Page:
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Mrs Bailey’s Martian Kitchen (and her famous Oxford Marmalade recipe)

a large stockpot overflowing with fresh-plucked Seville oranges from my California garden

As everyone knows (well, everyone who pays any attention to geopolitical realities), Mars has been a province of the British Empire for the last hundred and fifty years, since the days of George III. Happy George, we call him: to be sure, the balance of his mind was somewhat disturbed by the loss of the American colonies, but nothing could be more restorative to a man so fond of farming and modern agricultural developments than the acquisition of a whole planet ripe for cultivation. And, of course, colonisation. Pioneers came from every corner of the Empire and further yet, drawn by the promise of a guaranteed welcome, fertile volcanic soil and water in plenty, space beyond measure…

These days the colony is broad, settled and prosperous. Industry thrives, alongside agriculture; with a whole planet to fill, there is still no bar to immigration, and Martian culture is a true melting-pot.

Still, the English governing classes cleave to their traditions. Time is measured by the Church of England calendar, regardless of the Martian year; this of course makes Christmas a moveable feast, falling sometimes in midwinter and sometimes at the very height of summer, or anywhere between. We sing carols none the less, eat goose and plum pudding, send cards bejewelled with snow.

Boys are sent Home for their education, to the great public schools of England; but passage to and from Earth is expensive, and there is no similar provision for our female children. Accordingly, good boarding schools for girls have been established right here on Mars, and the Crater School is one among the best. Perched on the rim of Lowell Crater above the lake, it takes girls from all across the province and turns out young women to be proud of, Martian to the core.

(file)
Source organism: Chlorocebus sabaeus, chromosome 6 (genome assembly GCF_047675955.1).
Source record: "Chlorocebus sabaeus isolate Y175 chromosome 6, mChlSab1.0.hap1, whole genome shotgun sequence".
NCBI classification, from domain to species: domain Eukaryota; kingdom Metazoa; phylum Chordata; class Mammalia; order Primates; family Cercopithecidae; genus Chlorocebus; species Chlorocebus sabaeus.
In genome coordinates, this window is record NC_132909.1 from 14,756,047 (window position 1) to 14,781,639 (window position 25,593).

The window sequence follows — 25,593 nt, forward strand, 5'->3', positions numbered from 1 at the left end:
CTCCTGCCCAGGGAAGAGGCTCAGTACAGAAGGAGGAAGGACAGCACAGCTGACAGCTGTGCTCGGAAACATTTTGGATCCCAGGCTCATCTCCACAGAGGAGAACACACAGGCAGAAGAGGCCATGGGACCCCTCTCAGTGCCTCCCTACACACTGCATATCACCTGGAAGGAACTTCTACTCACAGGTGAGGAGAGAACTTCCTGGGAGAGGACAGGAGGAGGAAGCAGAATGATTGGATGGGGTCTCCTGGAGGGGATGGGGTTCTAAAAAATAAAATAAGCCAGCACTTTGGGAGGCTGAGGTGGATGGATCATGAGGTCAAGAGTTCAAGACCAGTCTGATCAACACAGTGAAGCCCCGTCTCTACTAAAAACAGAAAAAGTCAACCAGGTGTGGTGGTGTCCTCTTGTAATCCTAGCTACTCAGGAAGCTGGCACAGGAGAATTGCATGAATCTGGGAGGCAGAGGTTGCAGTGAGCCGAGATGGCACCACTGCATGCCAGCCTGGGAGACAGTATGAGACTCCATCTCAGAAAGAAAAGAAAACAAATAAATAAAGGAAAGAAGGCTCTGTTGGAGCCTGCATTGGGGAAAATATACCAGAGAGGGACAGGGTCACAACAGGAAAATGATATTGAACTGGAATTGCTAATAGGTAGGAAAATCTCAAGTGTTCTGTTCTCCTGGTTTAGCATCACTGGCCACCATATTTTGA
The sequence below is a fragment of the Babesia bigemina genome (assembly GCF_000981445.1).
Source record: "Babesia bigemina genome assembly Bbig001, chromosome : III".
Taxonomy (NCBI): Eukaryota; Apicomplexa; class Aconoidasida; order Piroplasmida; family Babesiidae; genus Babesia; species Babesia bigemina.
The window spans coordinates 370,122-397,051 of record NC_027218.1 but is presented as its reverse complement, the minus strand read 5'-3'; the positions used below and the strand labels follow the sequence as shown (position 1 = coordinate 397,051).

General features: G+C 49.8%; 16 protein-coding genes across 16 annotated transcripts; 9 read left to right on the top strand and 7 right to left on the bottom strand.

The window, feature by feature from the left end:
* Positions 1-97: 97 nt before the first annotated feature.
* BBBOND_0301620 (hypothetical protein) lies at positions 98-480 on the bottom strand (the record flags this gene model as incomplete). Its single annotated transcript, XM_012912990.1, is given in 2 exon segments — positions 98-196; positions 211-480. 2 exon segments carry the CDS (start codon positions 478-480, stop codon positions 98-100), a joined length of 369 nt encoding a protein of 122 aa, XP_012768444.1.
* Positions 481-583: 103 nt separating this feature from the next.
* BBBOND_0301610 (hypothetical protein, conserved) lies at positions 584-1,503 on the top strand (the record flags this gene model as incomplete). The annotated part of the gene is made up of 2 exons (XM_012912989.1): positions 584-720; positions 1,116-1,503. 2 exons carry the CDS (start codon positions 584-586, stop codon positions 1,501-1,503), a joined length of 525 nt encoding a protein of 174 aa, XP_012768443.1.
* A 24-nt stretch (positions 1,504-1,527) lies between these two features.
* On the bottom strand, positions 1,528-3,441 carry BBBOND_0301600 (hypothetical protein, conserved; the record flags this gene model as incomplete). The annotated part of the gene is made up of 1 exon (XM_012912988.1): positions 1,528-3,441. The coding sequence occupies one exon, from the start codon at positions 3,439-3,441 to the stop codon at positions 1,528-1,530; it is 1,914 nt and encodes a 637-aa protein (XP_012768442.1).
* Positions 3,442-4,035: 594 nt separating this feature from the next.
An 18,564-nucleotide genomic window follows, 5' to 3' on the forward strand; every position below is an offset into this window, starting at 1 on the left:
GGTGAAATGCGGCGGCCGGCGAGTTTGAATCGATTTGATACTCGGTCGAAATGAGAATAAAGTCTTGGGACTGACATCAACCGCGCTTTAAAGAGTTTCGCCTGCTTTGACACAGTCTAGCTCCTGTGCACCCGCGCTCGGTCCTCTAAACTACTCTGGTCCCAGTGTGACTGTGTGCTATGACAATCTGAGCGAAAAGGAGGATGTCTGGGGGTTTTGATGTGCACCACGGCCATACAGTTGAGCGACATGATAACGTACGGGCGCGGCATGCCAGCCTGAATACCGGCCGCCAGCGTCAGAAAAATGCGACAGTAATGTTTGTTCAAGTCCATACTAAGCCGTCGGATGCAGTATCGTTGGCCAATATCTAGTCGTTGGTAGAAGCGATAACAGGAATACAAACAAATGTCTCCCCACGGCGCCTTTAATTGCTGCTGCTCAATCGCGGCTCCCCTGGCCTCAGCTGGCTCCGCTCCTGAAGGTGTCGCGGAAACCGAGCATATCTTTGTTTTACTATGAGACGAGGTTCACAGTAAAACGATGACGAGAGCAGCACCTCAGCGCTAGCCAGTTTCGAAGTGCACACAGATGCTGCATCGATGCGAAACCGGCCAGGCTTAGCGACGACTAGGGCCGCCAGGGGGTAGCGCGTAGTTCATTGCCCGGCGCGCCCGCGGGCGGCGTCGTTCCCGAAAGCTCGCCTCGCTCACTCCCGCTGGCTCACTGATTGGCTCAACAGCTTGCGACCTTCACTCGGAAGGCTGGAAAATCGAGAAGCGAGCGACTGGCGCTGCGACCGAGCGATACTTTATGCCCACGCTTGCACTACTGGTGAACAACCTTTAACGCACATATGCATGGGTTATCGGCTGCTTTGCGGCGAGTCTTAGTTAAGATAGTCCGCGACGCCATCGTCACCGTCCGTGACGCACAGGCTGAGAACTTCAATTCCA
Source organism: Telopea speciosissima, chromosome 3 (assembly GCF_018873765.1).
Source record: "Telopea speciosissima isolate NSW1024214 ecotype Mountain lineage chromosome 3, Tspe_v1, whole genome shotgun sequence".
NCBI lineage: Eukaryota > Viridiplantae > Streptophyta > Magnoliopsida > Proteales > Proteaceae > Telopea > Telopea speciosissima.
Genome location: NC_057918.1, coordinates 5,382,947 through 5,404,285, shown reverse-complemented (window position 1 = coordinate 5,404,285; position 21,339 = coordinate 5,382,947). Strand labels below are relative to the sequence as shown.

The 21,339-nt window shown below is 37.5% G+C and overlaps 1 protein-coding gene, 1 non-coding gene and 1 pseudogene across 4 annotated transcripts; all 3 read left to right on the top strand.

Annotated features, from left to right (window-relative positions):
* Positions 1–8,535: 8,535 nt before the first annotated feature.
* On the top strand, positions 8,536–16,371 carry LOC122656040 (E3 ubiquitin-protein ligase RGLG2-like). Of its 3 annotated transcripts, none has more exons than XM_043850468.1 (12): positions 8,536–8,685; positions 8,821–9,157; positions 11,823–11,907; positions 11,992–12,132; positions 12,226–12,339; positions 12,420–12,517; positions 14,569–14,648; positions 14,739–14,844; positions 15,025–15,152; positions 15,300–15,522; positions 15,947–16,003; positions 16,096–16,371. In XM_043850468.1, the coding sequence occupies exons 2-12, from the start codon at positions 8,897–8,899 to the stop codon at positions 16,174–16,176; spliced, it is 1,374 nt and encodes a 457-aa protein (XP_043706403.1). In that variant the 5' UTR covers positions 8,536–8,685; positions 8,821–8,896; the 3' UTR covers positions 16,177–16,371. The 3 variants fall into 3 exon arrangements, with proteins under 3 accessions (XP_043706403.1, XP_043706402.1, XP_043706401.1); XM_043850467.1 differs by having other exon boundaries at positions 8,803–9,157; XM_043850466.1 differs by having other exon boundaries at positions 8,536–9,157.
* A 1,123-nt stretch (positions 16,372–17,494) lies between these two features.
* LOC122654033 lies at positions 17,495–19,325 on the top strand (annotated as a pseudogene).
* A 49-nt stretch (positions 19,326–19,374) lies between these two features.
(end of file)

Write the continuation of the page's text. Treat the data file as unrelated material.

Mrs Bailey has been school cook since time immemorial. In her kitchen can be found spices from three worlds, and recipes likewise; out of her kitchen come meals to tempt the palate of any girl, whatever her background.

She has long promised to share those recipes with the wider worlds; and now, at last, that promise sees fruition.

Her book is a work in progress. Each recipe as she writes it is sent to me, where I am proud to host it on my Medium page; and now I have been given the opportunity to post them here, week by passing week.

‘Tis marmalading season, for once coinciding both on Mars and on Earth; this week, then, let me share Mrs B’s method for making the true Oxford marmalade (being an Oxonian born and bred, I am in a position to vouch for this wholeheartedly).


2 thoughts on “Mrs Bailey’s Martian Kitchen (and her famous Oxford Marmalade recipe)”

  1. I wish seville oranges were available in New England. I do have a maslin pot for my preserves. It is a wonderful kitchen tool. Good for big batches of soup and stews too.

    1. I love my maslin pan! (The second batch of Sevilles is sitting in it as we speak, waiting for me to follow stage two of Mrs Bailey’s method.)
      The best thing about living in California now was planting my Seville tree, a few years back. It’s still a baby, but – well, this year I had enough for two batches. I do know that you can order Sevilles online, though; possibly from Florida?

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